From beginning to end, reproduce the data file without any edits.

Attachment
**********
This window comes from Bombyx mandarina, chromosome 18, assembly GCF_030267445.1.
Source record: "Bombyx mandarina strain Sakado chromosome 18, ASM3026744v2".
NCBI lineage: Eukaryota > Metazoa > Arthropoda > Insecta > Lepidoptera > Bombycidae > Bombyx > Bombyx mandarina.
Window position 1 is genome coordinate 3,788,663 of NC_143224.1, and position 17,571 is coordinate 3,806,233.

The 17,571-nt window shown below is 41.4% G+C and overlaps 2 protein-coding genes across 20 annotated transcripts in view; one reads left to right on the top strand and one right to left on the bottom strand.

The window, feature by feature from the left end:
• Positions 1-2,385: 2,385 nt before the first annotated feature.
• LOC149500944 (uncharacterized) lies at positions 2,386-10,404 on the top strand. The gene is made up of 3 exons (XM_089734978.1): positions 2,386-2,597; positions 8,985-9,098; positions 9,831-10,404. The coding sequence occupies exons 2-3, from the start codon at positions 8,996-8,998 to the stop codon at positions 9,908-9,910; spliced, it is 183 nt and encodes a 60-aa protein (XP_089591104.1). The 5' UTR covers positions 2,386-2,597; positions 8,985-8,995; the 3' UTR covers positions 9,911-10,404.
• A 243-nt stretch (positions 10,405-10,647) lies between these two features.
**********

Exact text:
This window comes from Bombyx mandarina, chromosome 18, assembly GCF_030267445.1.
Source record: "Bombyx mandarina strain Sakado chromosome 18, ASM3026744v2".
NCBI lineage: Eukaryota > Metazoa > Arthropoda > Insecta > Lepidoptera > Bombycidae > Bombyx > Bombyx mandarina.
Window position 1 is genome coordinate 3,788,663 of NC_143224.1, and position 17,571 is coordinate 3,806,233.

The 17,571-nt window shown below is 41.4% G+C and overlaps 2 protein-coding genes across 20 annotated transcripts in view; one reads left to right on the top strand and one right to left on the bottom strand.

The window, feature by feature from the left end:
• Positions 1-2,385: 2,385 nt before the first annotated feature.
• LOC149500944 (uncharacterized) lies at positions 2,386-10,404 on the top strand. The gene is made up of 3 exons (XM_089734978.1): positions 2,386-2,597; positions 8,985-9,098; positions 9,831-10,404. The coding sequence occupies exons 2-3, from the start codon at positions 8,996-8,998 to the stop codon at positions 9,908-9,910; spliced, it is 183 nt and encodes a 60-aa protein (XP_089591104.1). The 5' UTR covers positions 2,386-2,597; positions 8,985-8,995; the 3' UTR covers positions 9,911-10,404.
• A 243-nt stretch (positions 10,405-10,647) lies between these two features.